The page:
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A CurtainUp Review
The Seagull: A Comedy in 4 Acts
In director Gia Forakis' inventive reimagining of Anton Chekhov's The Seagull, she tips the production towards the play's subtitle: A Comedy in 4 Acts. In her director's notes, she argues that the style that modern audiences have come to view as "Chekhovian" — dark, morose plotlines and weighty, naturalistic acting— was not Chekhov's intention at all. Instead, he meant for this play, which premiered in 1896, to be a comedy, and not tethered to the grim performances made famous by Stanislavski's seminal interpretations of Chekhov's work.
To parse the comic from the tragic, Forakis has created a tightly wound, vaudevillian world for the eccentric band of characters, who pass the time together at a country house over several years. With its wonderfully acted performances and astute direction, this vibrant production is certainly unlike any Chekhov you've seen before, and it makes one thing bracingly clear: you can take the Chekhov out of the tragedy, but you can't take the tragedy out of the Chekhov.
A selection of the second annual National Asian American Theater Festival and a production of the National Asian American Theatre Company (NAATCO), this Seagull features an all-Asian cast. Although the characters are saddled with Russian names that are thick with consonants and thoroughly accented (try saying "Semyon Semyonovich Medvedenko" quickly three times in a row), the trick of Forakis' production lies in her focus on archetypes. These characters are drawn so broadly and are so easily recognizable that, eventually, neither names nor race matter much at all.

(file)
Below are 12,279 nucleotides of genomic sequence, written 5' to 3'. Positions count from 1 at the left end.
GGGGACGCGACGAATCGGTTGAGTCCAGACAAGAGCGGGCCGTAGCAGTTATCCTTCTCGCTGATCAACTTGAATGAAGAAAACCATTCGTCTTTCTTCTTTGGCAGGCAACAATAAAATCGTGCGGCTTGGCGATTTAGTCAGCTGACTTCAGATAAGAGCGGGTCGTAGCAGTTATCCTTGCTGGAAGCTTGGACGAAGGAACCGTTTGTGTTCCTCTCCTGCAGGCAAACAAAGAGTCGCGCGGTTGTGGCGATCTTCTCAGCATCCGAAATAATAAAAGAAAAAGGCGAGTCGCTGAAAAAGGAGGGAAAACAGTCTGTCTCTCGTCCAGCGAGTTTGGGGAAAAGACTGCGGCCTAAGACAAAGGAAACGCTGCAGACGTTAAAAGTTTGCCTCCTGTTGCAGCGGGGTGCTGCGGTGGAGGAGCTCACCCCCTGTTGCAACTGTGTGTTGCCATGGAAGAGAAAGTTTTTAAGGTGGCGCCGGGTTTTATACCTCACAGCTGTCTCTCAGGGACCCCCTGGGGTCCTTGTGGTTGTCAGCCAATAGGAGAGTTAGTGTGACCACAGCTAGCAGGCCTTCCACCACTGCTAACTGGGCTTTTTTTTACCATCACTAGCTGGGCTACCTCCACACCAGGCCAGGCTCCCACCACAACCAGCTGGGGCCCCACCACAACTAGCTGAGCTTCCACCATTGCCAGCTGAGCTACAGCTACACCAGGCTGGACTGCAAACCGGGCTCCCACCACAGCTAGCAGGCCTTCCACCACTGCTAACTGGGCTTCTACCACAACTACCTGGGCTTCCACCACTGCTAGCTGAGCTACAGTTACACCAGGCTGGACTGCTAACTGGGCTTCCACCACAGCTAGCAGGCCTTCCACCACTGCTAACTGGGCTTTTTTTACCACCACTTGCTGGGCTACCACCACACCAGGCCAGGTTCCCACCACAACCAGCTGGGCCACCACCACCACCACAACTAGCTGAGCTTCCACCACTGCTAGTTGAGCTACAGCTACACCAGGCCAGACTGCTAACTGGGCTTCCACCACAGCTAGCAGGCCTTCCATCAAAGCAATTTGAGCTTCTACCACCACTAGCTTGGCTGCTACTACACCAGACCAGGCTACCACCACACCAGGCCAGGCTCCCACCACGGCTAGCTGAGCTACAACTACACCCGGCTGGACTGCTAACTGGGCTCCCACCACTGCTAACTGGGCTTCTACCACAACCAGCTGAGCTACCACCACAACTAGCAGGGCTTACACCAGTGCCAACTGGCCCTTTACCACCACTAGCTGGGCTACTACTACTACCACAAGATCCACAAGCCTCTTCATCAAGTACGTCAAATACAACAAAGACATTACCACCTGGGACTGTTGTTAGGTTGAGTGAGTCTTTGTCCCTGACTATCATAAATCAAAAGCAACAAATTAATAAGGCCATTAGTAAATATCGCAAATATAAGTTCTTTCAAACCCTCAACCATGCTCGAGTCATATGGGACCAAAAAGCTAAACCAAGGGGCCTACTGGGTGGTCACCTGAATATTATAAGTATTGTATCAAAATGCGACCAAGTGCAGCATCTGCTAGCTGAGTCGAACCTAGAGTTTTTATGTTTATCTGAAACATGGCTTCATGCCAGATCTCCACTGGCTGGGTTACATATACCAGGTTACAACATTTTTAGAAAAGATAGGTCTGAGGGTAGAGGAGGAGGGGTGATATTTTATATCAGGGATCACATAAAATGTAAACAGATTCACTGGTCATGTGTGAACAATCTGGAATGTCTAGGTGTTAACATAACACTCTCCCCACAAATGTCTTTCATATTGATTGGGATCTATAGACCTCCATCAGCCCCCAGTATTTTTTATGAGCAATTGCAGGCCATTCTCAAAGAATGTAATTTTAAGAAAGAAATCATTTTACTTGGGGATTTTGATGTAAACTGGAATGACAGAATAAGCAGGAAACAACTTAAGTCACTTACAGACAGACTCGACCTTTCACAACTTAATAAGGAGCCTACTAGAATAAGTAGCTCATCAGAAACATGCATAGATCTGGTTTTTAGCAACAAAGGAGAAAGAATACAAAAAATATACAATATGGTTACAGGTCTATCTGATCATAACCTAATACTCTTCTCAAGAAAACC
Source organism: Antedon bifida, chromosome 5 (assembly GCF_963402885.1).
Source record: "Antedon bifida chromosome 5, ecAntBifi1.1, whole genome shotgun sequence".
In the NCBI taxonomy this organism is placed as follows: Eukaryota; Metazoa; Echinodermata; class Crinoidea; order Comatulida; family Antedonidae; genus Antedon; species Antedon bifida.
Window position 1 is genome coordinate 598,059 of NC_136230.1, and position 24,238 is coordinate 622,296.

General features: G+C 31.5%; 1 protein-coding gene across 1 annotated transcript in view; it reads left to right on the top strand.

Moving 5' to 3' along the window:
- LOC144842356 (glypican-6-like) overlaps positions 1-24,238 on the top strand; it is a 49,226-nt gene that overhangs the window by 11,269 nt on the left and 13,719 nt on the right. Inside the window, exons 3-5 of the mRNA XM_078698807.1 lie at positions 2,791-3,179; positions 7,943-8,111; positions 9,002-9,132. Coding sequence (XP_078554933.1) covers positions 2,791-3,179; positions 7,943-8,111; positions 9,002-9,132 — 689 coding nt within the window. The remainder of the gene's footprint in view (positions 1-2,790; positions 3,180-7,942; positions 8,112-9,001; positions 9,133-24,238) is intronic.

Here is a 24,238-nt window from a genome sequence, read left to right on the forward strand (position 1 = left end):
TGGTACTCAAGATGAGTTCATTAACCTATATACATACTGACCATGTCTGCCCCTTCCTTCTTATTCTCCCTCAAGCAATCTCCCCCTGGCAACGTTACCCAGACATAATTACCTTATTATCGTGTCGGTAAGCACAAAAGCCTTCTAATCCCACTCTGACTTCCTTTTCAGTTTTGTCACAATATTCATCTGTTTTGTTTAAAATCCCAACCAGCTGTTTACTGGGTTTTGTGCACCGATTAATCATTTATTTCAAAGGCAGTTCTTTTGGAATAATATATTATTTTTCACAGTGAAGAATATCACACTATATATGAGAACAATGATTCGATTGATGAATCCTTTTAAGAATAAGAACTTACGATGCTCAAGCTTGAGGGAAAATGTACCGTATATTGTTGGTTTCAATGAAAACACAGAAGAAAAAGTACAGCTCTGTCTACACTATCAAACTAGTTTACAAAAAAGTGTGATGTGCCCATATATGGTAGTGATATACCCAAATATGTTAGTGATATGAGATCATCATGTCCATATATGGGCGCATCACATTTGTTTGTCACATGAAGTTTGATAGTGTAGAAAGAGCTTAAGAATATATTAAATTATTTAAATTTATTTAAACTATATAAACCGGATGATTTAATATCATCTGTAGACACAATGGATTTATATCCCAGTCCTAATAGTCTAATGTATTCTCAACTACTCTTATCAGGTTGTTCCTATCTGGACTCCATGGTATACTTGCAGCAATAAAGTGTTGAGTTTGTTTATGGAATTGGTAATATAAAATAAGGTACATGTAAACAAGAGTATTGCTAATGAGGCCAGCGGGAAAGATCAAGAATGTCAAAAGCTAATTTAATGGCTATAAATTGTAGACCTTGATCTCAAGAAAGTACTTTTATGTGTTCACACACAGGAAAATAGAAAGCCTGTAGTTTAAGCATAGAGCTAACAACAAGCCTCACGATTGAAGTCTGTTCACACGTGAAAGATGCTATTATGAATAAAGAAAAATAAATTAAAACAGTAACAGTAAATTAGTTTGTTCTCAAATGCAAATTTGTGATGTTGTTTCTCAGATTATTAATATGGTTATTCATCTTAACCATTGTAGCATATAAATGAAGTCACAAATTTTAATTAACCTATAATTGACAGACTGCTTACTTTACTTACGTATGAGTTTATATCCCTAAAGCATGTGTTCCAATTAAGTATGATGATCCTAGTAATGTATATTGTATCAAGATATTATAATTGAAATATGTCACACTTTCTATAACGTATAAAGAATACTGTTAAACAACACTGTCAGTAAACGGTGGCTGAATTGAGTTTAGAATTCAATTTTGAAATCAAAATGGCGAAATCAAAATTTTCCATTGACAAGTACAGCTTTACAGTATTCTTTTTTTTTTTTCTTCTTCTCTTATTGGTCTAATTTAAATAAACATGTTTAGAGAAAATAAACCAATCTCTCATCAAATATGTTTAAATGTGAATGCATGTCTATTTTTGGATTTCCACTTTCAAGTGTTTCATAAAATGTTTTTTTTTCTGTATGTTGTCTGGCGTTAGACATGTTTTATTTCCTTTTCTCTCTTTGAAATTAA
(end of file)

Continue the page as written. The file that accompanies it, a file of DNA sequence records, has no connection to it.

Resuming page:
Consider the major protagonists and their crisscrossed affections: Irina Nikolayevna Arkadina, an aging, melodramatic actress with an ego like an oversized piece of costume jewelry, dotes on the brooding novelist Trigorin; her son, the temperamental, melodramatic Konstantin, writes and directs plays while writhing in emotion over his love for a neighbor's daughter, Nina; the wide-eyed ingénue, however, longs for the affection of Trigorin; while Masha, the daughter of the couple who manage the farm, chases after Konstantin. Add to these unlucky lovers a kindly local doctor, a bumbling schoolteacher, and a surly hired man, and the ensemble cast becomes a group of distinctive individuals.
But Forakis also throws another character into the mix: the titular seagull. Lavrenti Lopes, who also plays Yakov, the hired man, dons the seagull costume (complete with beaky mask). He glides around the stage most often as an apparition, but occasionally as a mystical force—a harbinger of death? a symbol of lost dreams?—noticed by a characters on the verge of transformation.